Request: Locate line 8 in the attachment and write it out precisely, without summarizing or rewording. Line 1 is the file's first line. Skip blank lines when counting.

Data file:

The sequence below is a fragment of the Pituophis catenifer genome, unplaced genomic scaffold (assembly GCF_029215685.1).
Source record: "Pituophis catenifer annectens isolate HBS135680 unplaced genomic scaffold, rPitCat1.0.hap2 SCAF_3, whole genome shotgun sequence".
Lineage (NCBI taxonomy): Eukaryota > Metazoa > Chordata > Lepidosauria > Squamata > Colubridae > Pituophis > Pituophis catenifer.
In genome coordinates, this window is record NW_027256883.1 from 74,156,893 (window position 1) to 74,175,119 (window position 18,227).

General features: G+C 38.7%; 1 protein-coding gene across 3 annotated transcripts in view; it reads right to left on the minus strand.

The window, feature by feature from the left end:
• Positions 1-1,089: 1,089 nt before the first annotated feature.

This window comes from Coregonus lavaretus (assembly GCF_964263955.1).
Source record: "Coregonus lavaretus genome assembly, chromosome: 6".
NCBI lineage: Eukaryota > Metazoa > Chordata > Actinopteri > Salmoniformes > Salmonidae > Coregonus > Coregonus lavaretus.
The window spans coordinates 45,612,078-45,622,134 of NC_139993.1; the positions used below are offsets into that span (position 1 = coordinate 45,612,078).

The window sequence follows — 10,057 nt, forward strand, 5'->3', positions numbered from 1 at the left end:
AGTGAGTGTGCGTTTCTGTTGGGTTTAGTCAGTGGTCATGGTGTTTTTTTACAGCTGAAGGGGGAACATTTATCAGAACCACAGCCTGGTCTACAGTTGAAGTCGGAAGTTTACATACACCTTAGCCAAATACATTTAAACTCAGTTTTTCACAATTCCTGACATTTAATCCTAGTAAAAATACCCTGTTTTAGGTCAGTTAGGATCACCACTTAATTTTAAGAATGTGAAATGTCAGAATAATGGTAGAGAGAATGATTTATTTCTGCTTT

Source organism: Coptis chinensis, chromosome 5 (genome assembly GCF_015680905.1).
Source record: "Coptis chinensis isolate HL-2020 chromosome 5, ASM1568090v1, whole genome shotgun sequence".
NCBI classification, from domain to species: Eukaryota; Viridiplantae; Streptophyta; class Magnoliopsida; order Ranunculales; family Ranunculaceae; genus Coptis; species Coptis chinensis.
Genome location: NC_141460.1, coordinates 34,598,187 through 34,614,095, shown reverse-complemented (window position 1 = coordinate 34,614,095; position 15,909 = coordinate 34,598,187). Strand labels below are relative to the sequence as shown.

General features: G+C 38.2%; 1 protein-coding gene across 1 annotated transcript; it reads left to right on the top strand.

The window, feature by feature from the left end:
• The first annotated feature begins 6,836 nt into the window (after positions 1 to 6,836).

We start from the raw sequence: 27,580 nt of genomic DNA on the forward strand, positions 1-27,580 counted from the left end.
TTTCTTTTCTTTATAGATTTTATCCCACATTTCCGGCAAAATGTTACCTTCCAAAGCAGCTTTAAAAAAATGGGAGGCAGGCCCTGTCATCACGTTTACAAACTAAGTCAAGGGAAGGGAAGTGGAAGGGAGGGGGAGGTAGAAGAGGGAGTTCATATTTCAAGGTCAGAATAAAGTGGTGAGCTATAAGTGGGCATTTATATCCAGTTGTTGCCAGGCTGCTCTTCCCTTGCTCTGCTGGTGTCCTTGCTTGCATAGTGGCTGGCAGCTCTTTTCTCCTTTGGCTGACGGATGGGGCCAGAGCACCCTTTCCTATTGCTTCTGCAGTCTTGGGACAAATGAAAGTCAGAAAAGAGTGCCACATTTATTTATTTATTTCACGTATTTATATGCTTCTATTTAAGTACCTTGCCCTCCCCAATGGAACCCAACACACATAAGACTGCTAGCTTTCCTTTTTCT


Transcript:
This window comes from Coregonus lavaretus (assembly GCF_964263955.1).